Entrepreneur and motivator talks about the industry, inspiring people and how he’d solve the home shortage crisis
With 40 years’ experience in the industry and after having built several mortgage companies from the ground up, Bill Dallas is currently the president of Conshohocken-based Finance of America Mortgage, a full-service mortgage company with a nationwide distribution network of more than 280 locations.
Dallas, who started his first mortgage company during the 1981 recession with just $10,000 in capital, is also a noted entrepreneur who founded Dallas Capital and whose motto ‘faith, family and friends’ forms part of a credo to develop - in his words – “talents, skills and dreams in new and exciting ways”.
Speaking to MPA about what the role of broker/lender meant to him, he said: “It never ever has felt like a job. What motivates me is that I really enjoy giving back and helping communities, Americans and people buy their most cherished asset.”
In his view, the earlier people joined the property ladder, the more financially stable they would be. “Part of my passion comes from just helping people do that,” he said. “The most important thing is people need a place to live, and giving them something, whether it’s a rental or it’s just their own property, there’s nothing like it.”
Three of his five children have followed him into the mortgage industry, not consciously as a result of a proselytizing zeal by Dallas (“they didn’t have any idea what I did growing up because I didn’t really talk about it”) but it’s hard to dispel the notion that his infectious enthusiasm must have rubbed off on them.
“It’s a great industry to start with - I encourage people to do it, there’s hardly any other business that I know where you can buy the asset,” he said.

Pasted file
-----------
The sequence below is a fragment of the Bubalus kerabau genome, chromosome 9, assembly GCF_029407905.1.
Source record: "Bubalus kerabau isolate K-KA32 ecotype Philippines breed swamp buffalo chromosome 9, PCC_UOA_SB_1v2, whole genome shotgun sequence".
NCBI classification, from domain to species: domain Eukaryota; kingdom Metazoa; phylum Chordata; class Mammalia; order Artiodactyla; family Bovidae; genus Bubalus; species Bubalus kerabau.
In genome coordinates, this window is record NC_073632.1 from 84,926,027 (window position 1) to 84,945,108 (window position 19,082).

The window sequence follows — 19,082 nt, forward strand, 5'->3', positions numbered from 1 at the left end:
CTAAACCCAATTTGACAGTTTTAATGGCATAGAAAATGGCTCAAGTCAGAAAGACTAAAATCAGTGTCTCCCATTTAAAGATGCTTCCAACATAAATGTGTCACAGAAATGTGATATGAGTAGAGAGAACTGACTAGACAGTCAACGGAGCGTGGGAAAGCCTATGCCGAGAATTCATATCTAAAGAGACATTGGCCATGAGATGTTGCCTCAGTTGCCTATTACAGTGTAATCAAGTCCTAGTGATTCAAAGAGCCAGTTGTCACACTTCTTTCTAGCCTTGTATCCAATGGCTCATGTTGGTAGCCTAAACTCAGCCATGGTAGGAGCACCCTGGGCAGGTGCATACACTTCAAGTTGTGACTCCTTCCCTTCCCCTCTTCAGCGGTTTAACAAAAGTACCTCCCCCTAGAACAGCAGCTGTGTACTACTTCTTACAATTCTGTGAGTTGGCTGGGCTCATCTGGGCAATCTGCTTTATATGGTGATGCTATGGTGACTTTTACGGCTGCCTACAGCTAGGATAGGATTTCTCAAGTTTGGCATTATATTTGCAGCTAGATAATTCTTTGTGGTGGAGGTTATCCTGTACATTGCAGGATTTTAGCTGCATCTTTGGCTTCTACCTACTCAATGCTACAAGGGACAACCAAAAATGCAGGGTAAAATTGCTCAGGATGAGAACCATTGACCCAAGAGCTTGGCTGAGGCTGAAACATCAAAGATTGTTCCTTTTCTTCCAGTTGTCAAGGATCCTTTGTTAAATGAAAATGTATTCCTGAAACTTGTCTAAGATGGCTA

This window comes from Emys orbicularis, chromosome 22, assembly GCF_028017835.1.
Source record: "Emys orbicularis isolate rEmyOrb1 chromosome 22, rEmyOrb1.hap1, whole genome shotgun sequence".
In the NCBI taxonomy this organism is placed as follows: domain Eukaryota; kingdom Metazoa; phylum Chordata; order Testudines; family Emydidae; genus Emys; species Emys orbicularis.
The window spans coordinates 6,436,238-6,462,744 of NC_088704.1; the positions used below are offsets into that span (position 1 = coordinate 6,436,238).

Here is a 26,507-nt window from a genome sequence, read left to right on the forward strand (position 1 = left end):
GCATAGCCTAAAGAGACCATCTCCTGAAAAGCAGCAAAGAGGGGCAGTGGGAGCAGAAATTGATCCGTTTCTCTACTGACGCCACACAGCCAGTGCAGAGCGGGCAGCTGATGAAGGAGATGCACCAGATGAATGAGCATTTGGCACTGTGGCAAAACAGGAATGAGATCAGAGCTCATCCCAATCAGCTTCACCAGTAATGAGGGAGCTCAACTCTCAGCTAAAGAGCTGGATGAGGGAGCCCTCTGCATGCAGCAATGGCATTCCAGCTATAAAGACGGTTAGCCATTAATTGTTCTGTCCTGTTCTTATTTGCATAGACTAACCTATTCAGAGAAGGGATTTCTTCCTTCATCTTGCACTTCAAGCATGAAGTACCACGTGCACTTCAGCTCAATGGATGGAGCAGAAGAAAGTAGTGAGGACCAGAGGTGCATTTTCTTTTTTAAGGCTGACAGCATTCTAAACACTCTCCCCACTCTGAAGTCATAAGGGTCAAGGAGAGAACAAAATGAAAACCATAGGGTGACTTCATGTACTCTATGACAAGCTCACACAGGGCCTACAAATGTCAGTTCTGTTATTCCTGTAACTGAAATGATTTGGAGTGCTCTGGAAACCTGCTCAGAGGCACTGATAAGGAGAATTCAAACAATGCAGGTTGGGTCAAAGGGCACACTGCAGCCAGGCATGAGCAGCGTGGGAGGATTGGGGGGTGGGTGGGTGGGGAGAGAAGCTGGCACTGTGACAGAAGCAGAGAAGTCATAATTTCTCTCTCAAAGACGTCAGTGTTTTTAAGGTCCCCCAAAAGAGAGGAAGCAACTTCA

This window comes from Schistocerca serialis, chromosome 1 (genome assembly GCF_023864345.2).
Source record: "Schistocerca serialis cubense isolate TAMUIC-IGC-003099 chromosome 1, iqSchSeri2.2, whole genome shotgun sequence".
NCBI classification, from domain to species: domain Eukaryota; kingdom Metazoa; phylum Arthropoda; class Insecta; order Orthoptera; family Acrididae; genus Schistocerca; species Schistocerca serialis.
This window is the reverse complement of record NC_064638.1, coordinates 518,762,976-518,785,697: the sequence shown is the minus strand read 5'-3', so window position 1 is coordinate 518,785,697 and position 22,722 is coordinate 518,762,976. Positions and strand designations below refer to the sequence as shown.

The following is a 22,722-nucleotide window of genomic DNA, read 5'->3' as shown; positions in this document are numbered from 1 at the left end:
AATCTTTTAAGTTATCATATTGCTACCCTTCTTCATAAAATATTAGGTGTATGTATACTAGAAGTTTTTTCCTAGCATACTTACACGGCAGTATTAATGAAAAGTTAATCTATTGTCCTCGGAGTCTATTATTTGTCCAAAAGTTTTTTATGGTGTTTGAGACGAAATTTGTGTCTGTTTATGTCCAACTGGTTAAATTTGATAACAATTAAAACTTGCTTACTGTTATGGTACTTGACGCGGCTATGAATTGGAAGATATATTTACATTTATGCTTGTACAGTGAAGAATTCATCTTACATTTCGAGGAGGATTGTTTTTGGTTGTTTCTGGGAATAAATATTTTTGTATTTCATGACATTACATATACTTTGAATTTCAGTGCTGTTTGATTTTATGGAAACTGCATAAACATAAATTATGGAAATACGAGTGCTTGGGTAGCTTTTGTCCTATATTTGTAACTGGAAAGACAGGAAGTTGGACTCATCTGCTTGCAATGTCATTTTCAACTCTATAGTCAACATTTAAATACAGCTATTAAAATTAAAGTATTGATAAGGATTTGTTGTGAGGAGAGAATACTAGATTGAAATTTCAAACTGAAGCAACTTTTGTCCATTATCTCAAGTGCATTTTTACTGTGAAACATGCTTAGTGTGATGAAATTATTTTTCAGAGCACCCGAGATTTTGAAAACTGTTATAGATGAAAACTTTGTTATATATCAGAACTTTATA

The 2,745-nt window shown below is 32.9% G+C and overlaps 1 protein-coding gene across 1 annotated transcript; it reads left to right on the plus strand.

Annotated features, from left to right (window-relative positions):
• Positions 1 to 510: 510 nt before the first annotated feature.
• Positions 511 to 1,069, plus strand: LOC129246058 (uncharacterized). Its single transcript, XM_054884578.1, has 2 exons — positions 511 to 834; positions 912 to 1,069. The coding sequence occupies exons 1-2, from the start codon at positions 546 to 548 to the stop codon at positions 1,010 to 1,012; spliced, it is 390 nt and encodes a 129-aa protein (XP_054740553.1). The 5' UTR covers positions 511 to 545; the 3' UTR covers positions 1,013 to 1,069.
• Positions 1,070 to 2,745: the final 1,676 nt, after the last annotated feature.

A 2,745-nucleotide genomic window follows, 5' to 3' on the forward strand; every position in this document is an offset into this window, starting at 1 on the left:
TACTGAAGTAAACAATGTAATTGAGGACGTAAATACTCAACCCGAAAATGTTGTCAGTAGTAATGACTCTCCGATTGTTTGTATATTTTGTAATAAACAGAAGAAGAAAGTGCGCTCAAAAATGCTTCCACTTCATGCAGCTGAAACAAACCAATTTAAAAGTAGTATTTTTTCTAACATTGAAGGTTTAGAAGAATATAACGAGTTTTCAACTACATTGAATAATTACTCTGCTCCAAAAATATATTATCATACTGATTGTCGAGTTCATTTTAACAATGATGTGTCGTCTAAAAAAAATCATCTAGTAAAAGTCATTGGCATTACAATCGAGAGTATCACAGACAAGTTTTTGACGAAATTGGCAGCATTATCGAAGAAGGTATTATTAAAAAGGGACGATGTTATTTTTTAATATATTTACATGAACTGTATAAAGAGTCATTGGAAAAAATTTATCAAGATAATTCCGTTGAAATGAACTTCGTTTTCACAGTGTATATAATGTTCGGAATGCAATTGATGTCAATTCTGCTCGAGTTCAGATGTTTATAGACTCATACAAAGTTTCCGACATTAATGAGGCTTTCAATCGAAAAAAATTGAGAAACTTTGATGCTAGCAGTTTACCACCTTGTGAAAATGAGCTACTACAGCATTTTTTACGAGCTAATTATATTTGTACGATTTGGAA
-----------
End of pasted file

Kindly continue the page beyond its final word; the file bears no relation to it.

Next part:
Eager to discuss a wide range of issues - and never short of a few words of sage advice - Dallas spoke at length about the current home shortage crisis, saying that the source of the problem could be traced all the way back to the Great Recession of 2008.
“We probably had 10 or 12 years of zero building, or very limited new construction, so we’re behind the eight ball to start,” he said. “This is sort of the follow through of that.”
Despite this, he believed the US mortgage sector was essentially sound. “The market is vibrant, and I think it’s solid, and we think it’s safe for people to jump in,” he said.
He was, however, under no illusion about the difficulties many thousands of Americans who want to buy a home are facing. “You need to build affordable housing, but affordable housing is very expensive to build - so it’s really not affordable,” he explained.
“So how do you do that? I think the answer is the repatriation of existing homes, or the rehabilitation of homes. You take auxiliary dwelling units that are sort of dysfunctional - what they call in California ‘granny flats’ - where you’re taking garages that are detached, or you’re taking property and you’re building on to larger units. It’s much cheaper to do.”
He said ‘manufactured housing’ was the sort of prefabricated dwelling the mortgage industry could get more actively involved in promoting, although he recognized originators first needed to overcome their own prejudices for that to happen.
“The things that we can do that can help would be to allow these types of units to be financed,” he said. “It’s not traditional, it’s a little bit like a fixed mobile home to some people, but the houses look exactly like a normal home today, and they’re 35% cheaper.
“We as lenders need to open up the spec - we’re working with the agency so that this property type would be acceptable to finance. We think that’s a way to get more inventory.”
The shortfall in homes, coupled with high property prices, is currently fueling a bidding war out of which a select group - almost a third - come away with the spoils: cash buyers.
Dallas expressed surprise at the size of all-cash purchases - reported by Redfin to be as high as 30% this year - which he viewed as anomalous.
He said: “I always said that the market will return to normal when you have 75% purchase and originations and there aren’t any cash buys - that’s a normal market for mortgage bankers, with 25% refis and no cash.
“I’ve been doing this for 40 years, and I’ve never seen cash purchases - maybe up to 1% - (but) nobody pays cash for homes, really, everybody leverages.”
The problem was compounded because lenders found it hard to compete in this environment, he added. But if Dallas gave the impression originators were helpless in the face of such onslaught, he bounced back when it came to stressing how important their role was.
“They provide a thoughtful roadmap to manage their (clients’) financial journey – because they do need an advisor,” he said. “Buying a home is the largest single financial decision that most people may make, and I don’t think they should make it on their own.”